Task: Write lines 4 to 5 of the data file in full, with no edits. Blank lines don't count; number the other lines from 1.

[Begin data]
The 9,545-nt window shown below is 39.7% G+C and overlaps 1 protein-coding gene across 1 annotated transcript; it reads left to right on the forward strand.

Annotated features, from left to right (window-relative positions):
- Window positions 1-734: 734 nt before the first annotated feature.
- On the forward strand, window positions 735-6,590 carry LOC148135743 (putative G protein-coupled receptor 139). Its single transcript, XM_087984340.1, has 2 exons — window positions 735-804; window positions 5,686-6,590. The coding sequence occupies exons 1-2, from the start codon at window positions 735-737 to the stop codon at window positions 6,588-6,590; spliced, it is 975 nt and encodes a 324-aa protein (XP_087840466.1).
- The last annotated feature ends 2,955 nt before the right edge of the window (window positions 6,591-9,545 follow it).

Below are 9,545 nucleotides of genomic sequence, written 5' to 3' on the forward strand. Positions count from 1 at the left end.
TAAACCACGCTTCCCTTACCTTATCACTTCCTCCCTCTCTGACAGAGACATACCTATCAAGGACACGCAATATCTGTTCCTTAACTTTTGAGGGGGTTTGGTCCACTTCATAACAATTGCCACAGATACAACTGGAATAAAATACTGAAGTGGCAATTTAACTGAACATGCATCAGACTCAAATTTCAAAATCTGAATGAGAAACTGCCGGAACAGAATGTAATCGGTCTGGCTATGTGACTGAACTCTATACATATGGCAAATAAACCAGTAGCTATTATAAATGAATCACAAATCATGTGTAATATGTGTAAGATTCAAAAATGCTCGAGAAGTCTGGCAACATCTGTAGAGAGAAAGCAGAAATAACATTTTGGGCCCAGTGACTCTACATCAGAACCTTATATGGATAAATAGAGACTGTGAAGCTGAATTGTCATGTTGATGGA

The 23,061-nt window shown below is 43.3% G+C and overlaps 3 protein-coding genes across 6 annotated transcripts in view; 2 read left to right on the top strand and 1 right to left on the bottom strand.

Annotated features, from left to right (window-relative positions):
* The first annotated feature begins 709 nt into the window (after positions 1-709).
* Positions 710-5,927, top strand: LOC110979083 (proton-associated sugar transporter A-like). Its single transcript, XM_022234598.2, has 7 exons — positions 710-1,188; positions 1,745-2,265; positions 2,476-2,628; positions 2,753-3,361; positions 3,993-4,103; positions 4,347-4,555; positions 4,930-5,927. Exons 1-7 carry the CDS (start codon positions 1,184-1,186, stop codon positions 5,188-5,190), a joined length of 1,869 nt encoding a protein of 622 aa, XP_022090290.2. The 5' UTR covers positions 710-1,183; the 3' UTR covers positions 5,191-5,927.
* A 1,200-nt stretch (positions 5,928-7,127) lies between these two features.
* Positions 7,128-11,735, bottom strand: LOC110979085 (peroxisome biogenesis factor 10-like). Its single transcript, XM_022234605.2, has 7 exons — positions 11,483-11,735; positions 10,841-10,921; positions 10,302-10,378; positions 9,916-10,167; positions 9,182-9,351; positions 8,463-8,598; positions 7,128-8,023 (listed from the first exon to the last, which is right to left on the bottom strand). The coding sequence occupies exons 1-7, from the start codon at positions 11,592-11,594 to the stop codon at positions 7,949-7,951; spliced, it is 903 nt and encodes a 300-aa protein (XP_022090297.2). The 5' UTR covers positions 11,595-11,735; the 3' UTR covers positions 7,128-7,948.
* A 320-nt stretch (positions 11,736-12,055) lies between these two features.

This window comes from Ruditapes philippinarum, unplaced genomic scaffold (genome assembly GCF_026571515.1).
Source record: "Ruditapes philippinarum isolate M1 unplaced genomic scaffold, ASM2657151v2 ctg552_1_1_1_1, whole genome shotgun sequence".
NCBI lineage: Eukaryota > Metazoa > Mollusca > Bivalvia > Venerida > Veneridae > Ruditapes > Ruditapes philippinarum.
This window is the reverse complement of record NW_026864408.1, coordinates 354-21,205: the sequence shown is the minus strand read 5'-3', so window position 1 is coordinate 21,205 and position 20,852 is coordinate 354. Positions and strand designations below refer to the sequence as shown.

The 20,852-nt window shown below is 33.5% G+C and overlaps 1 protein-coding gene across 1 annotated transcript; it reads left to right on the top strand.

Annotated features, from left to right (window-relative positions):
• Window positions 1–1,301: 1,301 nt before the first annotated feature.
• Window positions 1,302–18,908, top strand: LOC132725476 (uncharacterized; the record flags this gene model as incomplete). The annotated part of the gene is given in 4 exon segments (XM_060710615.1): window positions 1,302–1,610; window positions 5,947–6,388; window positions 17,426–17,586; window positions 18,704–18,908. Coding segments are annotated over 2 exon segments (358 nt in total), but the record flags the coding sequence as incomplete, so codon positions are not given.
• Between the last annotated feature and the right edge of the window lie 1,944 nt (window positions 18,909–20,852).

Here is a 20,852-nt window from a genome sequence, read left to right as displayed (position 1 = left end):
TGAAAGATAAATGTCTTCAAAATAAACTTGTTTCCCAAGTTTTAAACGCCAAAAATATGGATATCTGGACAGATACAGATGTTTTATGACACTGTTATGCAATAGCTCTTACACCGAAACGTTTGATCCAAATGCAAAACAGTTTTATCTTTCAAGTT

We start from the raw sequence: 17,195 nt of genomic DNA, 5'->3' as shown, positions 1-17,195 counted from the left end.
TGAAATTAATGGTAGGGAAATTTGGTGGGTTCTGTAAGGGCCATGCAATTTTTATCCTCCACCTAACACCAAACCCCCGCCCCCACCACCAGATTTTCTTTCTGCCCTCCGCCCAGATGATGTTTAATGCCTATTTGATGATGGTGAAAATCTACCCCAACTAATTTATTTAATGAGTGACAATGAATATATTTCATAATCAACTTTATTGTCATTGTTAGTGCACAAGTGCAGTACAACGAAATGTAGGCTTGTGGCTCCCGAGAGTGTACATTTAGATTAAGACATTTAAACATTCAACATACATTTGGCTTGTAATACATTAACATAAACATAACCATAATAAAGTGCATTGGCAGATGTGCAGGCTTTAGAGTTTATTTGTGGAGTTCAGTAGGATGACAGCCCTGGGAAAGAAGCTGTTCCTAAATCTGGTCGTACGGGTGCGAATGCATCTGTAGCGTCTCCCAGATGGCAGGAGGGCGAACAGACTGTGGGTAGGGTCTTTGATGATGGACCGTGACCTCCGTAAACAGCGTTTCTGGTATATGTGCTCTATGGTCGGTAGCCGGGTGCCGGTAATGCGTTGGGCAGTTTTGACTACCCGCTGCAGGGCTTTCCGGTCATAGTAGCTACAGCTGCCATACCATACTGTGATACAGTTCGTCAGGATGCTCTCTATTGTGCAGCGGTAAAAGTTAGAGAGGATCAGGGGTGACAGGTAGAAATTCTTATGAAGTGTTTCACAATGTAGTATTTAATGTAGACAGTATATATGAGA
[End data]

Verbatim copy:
- On the forward strand, window positions 735-6,590 carry LOC148135743 (putative G protein-coupled receptor 139). Its single transcript, XM_087984340.1, has 2 exons — window positions 735-804; window positions 5,686-6,590. The coding sequence occupies exons 1-2, from the start codon at window positions 735-737 to the stop codon at window positions 6,588-6,590; spliced, it is 975 nt and encodes a 324-aa protein (XP_087840466.1).
- The last annotated feature ends 2,955 nt before the right edge of the window (window positions 6,591-9,545 follow it).